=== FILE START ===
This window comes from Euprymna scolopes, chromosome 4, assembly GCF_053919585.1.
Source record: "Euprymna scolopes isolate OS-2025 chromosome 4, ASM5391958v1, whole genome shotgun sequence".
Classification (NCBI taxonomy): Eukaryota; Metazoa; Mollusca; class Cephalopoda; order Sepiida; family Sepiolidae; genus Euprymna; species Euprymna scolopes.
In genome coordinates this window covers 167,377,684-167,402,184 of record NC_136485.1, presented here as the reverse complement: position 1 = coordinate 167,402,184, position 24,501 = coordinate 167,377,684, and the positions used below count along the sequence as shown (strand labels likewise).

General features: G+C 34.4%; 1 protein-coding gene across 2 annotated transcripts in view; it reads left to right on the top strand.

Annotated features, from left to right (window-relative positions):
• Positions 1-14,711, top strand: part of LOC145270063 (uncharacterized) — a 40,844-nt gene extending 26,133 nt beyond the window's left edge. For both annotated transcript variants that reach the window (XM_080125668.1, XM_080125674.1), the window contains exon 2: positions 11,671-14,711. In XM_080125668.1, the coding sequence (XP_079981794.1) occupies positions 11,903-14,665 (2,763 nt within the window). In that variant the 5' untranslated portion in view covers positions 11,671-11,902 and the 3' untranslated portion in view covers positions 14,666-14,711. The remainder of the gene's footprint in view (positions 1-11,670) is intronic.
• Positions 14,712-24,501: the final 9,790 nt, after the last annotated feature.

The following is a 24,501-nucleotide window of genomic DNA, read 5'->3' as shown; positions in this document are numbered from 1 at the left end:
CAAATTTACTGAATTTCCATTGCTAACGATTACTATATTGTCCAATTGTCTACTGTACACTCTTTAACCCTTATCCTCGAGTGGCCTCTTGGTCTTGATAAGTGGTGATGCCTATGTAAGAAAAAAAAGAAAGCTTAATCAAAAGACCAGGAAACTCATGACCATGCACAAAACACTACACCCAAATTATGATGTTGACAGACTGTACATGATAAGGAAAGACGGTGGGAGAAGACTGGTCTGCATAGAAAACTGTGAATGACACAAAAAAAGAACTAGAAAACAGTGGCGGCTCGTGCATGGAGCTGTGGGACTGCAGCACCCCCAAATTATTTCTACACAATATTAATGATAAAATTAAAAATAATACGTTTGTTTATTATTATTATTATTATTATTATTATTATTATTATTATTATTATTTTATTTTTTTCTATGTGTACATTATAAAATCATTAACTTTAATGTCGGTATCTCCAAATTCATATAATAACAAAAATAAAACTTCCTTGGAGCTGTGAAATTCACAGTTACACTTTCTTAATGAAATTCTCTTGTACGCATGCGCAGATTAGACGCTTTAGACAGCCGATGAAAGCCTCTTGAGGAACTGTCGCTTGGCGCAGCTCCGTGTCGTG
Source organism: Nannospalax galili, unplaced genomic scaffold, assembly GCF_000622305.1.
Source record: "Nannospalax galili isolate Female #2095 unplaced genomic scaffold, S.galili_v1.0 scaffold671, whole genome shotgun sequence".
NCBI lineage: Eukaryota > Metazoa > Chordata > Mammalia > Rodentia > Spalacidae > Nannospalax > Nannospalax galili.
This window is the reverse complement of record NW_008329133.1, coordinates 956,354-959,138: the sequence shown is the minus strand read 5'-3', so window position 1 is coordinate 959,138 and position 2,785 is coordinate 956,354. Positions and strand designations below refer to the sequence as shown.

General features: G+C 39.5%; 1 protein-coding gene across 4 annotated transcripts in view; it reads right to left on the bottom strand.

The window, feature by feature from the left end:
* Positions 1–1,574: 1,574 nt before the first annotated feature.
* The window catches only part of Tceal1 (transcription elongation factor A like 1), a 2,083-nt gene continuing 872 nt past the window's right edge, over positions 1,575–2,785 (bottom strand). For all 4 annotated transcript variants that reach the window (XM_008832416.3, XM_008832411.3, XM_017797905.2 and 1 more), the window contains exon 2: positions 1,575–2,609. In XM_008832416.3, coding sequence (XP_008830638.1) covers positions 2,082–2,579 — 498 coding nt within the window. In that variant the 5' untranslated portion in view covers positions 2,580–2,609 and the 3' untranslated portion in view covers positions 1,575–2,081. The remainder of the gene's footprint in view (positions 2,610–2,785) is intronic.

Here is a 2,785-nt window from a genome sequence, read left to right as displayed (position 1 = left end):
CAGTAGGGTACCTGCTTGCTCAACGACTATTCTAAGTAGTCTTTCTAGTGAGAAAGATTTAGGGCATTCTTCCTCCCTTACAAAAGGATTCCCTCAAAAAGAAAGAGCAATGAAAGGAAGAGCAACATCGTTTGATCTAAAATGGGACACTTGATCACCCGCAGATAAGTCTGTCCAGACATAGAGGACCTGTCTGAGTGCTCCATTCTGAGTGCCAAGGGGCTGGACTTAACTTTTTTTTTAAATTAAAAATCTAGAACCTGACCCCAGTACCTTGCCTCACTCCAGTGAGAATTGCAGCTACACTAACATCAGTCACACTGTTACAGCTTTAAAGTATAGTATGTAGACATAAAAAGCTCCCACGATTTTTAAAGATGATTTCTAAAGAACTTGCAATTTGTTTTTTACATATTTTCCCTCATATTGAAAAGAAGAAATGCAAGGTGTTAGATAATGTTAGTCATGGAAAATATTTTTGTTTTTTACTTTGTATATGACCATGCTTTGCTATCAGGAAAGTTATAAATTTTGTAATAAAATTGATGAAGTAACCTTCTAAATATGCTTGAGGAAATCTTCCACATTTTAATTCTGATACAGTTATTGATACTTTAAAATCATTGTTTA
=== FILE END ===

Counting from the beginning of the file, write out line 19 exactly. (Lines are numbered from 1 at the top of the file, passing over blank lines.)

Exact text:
Here is a 2,785-nt window from a genome sequence, read left to right as displayed (position 1 = left end):